04/03/07 8:51 PM ET
Notes: Platoon situation a hot topic
Third base and left field have different starters for Game 2
By Adam McCalvy / MLB.com
Left fielder Kevin Mench and third baseman Tony Graffanino -- both right-handed hitters -- got the start Tuesday against Dodgers left-hander Randy Wolf. Against right-hander Derek Lowe the day before, Geoff Jenkins and Craig Counsell -- both left-handed hitters -- were in the lineup.
The situation in left field has been a hot topic since the start of Spring Training, when both Jenkins and Mench said they were not interested in sharing playing time. Seven weeks later little has changed, and manager Ned Yost still doesn't get the hubbub.
"It's not that big a deal," Yost said. "I don't know why everybody wants to make it a big deal. ... Our guys understand it. They know what's going on."
Yost's plan calls for Bill Hall to make the majority of starts in center field and Corey Hart in right. Jenkins and Mench will share duties in left field, and Mench also could spell Hart from time to time. Gabe Gross and Tony Gwynn will play mostly off the bench.
"Gross and Tony Gwynn will get their at-bats when they can," Yost said. "The majority of time is going to revolve around those four guys. It's my job to make sure they all get their at-bats and they're all competitive and they're all playing."
But as recently as last week, Mench told MLB.com, "I still don't know what is going on here." Jenkins was more measured, saying, "You just have to go and do your job when you are asked to."
Mench toned down his comments the following day in a newspaper report.
Yost has insisted that left field and third base will not be straight, right-left platoons. He bristled at reporters' questions about who will play and when.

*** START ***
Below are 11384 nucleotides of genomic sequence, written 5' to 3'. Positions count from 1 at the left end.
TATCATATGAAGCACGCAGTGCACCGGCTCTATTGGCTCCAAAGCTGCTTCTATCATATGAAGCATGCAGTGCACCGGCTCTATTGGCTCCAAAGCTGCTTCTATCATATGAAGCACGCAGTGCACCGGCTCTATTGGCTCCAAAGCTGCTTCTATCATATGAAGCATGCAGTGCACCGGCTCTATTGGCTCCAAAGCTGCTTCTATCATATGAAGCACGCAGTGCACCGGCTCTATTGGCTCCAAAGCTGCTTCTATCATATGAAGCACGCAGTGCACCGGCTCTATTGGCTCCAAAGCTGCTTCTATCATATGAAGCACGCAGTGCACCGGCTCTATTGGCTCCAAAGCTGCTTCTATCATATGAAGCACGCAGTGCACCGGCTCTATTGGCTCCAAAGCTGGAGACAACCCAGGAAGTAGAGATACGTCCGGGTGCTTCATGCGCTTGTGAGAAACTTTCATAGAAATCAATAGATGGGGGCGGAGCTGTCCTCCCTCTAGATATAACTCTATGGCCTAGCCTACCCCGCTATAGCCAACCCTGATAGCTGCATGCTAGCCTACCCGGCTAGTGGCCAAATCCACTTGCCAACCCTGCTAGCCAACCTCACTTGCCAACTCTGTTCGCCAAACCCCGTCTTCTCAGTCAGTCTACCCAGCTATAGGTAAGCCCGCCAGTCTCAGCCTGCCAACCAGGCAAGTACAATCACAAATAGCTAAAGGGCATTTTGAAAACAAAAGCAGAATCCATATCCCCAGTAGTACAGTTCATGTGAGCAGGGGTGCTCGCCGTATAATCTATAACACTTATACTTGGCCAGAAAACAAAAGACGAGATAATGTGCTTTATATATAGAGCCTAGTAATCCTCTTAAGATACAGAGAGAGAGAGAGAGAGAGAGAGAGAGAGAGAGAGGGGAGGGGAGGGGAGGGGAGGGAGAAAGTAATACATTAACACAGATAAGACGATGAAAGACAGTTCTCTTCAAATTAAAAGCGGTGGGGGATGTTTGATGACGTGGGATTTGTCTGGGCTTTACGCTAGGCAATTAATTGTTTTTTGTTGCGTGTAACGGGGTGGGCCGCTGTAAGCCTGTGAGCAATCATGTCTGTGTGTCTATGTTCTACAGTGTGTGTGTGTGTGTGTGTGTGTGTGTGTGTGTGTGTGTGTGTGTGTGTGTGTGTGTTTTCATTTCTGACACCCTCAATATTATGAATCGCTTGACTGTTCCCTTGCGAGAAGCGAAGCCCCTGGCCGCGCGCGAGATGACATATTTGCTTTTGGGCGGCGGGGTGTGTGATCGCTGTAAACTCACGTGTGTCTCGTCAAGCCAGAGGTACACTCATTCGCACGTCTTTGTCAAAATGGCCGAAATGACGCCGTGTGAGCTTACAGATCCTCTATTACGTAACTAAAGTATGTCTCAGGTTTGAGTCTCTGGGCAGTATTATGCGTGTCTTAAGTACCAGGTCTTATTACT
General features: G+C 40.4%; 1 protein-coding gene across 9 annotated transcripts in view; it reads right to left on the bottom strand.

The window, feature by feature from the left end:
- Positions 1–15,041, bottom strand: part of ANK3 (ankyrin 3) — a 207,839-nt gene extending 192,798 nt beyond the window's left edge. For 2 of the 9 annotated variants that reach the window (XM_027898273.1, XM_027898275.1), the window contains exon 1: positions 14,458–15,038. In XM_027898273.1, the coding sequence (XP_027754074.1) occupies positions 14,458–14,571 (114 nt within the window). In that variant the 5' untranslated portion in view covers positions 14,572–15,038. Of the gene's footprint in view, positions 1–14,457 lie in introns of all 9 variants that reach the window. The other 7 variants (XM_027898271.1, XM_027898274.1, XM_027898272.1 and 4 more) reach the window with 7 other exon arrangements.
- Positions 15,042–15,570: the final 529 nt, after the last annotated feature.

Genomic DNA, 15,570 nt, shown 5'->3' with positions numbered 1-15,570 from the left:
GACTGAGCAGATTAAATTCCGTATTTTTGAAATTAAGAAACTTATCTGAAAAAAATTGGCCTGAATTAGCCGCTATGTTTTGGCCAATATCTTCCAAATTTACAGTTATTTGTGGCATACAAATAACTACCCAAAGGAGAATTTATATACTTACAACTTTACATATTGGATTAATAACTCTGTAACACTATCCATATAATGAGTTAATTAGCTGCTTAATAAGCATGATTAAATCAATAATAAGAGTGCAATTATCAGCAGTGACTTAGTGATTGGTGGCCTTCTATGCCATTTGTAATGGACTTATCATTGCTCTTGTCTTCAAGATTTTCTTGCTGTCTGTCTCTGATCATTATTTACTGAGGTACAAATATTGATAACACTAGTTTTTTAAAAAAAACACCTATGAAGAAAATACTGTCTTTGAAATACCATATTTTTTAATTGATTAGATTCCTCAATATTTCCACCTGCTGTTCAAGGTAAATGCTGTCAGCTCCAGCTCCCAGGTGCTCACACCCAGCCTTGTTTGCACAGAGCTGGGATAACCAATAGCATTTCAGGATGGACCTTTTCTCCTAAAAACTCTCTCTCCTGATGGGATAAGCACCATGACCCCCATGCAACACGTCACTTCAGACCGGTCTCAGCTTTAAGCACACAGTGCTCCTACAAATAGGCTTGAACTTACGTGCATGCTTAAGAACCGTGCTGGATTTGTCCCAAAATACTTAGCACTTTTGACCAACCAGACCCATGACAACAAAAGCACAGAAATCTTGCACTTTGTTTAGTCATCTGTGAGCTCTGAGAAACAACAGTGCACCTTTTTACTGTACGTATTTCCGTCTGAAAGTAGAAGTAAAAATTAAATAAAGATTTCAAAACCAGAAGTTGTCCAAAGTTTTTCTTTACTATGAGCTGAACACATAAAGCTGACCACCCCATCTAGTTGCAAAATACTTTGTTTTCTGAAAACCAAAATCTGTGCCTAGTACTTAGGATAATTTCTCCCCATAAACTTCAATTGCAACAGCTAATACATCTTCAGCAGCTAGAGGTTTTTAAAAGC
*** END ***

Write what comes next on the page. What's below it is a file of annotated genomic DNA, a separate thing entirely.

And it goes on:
"You guys want me to nail everything down," he said. "Why don't I just write it all down in stone? I don't even need to be here. What do I need to be here for if everything is righty-lefty?
"That's not the way it works. You match up every day, and decide which is going to give us the best opportunity to win today, and you go with it."
Feeling all right: Brewers shortstop J.J. Hardy admitted he was a bit knock-kneed in his first at-bat on Opening Day, but at least the problem wasn't his ankle.
Hardy officially returned from ankle surgery in a big way on Monday, going 3-for-4 and making a slick defensive play in the Brewers' 7-1 win over the Dodgers. Afterward, his spirits were high and his ankle felt fine.
"The whole Spring Training was for that, getting used to what my ankle was going to feel like," Hardy said. "It feels 100 percent. I don't even think about it out there, which is good."
That was good news to the Brewers, who decided to move Hall, Hardy's able replacement from last May 17 through the end of the season, to center field. The team wanted both players in the lineup, and figured with the 24-year-old Hardy at short and 23-year-old prospect Ryan Braun nearly ready to take over at third base, the best place for Hall was the outfield.
Step 1 was convincing Hall to embrace the change. Step 2 was getting a healthy Hardy back on the field. So far, so good.
"J.J.'s always been a great defender," Hall said. "We've all known that. He's had a little injury problem, but hopefully that's in the past and he can be the impact player everyone thinks he can be."
No deal: Yost chuckled when he was told the Dodgers changed their signs prior to the series, worried that Elmer Dessens would pass on their secrets to his new teammates. The Brewers acquired Dessens from the Dodgers in a March 26 trade for outfielder Brady Clark, and Milwaukee didn't finalize its signs until March 29.
"I'm glad they changed them, because the first thing I did was ask Elmer about the signs and he couldn't remember them," Yost said with a smile.
On deck: Brewers newcomer Jeff Suppan, who signed a franchise-record free agent contract during the offseason, will make his debut Wednesday night against the Dodgers and right-hander Jason Schmidt. The Brewers will be debuting their "Walk-off Wednesdays" promotion.
Adam McCalvy is a reporter for MLB.com. This story was not subject to the approval of Major League Baseball or its clubs.